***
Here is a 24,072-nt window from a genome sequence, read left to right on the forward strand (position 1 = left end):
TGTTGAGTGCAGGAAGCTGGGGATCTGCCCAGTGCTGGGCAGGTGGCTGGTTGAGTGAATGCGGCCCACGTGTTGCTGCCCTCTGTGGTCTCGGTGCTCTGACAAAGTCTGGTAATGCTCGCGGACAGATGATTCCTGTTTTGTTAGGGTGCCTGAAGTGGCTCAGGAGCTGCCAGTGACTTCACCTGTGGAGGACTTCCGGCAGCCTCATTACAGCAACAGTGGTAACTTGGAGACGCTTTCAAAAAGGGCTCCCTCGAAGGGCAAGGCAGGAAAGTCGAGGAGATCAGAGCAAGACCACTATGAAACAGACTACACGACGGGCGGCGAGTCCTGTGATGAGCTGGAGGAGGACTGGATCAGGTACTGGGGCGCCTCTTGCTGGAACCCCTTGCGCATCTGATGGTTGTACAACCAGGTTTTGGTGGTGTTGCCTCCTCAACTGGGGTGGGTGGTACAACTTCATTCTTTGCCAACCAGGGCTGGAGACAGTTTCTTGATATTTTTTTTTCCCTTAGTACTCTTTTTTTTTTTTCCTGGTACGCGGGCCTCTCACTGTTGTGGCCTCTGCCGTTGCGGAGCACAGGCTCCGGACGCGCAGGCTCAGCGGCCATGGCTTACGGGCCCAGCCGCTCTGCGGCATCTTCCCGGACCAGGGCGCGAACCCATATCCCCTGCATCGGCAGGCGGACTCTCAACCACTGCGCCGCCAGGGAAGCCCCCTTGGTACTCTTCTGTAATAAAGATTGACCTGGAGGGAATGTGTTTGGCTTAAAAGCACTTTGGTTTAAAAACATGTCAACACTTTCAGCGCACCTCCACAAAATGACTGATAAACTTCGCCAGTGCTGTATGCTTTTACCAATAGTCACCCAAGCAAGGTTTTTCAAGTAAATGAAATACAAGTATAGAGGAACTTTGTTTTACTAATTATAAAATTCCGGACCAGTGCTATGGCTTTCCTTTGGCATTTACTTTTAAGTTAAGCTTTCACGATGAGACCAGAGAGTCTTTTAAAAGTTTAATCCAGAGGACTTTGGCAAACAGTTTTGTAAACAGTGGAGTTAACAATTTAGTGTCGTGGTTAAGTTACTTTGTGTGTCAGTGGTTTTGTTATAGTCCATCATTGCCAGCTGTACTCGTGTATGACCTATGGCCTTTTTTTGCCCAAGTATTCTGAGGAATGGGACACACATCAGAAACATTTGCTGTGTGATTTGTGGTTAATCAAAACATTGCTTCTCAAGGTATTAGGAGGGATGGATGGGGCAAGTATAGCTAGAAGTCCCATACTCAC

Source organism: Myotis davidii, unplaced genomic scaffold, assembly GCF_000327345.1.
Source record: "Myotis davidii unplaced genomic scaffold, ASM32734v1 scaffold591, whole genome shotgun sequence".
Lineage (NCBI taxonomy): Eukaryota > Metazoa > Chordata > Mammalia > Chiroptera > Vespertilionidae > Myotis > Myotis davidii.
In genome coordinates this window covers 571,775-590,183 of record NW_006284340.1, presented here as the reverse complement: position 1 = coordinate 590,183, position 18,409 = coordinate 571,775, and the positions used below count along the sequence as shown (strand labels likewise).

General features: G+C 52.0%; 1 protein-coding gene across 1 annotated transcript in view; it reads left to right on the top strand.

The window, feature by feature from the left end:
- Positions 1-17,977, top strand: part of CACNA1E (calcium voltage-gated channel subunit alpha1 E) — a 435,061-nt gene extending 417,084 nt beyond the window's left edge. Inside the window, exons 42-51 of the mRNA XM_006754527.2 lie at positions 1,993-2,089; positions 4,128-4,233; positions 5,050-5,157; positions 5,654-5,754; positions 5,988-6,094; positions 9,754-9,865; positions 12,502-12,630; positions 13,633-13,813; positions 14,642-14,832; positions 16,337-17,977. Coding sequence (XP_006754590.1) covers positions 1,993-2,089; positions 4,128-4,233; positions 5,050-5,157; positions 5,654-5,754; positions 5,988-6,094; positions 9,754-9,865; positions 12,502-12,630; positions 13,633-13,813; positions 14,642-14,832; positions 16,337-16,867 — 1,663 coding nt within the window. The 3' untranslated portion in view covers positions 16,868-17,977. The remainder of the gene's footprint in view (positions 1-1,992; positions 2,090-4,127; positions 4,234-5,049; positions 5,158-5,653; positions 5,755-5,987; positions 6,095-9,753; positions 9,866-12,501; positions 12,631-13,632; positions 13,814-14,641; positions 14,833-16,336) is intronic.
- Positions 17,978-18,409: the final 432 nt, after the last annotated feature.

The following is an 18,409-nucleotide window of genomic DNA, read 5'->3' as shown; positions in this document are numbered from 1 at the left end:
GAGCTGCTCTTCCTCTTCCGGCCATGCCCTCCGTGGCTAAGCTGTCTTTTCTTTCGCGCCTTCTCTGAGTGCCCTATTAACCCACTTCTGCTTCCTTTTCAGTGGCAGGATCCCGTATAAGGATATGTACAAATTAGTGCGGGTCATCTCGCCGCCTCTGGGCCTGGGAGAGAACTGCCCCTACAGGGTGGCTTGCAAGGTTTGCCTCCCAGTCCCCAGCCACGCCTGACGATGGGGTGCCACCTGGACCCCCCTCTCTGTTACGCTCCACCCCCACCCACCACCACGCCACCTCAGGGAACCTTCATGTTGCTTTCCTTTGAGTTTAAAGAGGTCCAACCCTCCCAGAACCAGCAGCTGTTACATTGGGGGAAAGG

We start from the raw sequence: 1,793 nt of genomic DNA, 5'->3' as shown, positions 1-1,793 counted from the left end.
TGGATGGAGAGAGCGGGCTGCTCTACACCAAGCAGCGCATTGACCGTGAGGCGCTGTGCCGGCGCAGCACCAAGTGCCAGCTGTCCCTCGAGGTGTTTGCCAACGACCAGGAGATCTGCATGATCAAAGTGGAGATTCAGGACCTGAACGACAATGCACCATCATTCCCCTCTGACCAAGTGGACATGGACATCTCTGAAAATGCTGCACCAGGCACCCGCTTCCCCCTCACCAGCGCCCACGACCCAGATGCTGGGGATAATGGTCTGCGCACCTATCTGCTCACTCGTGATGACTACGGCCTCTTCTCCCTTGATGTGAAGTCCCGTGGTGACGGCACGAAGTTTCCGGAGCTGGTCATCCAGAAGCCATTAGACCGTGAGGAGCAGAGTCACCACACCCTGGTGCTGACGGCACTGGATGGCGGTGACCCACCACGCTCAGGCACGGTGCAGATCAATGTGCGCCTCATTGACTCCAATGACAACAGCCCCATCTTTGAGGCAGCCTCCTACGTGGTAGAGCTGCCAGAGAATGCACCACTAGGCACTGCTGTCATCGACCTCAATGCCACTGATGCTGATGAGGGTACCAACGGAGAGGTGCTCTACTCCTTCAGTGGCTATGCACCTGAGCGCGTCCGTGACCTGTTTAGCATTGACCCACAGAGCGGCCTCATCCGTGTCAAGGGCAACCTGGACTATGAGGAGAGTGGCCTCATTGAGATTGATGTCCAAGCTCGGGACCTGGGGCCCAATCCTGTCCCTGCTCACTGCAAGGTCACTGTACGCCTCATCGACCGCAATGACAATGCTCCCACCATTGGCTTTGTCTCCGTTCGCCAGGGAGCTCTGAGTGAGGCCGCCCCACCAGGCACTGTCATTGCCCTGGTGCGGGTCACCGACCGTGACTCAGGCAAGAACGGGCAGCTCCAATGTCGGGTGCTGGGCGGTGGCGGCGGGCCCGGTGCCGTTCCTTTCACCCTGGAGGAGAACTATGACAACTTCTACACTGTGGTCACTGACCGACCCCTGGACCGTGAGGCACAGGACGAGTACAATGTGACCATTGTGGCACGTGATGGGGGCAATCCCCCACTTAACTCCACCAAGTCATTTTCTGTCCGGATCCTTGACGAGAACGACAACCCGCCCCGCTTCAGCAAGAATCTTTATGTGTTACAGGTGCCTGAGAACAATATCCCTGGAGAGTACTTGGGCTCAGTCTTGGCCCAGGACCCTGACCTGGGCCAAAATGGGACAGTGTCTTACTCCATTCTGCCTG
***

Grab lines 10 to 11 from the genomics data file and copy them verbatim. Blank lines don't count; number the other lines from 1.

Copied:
- Positions 17,978-18,409: the final 432 nt, after the last annotated feature.

The following is an 18,409-nucleotide window of genomic DNA, read 5'->3' as shown; positions in this document are numbered from 1 at the left end: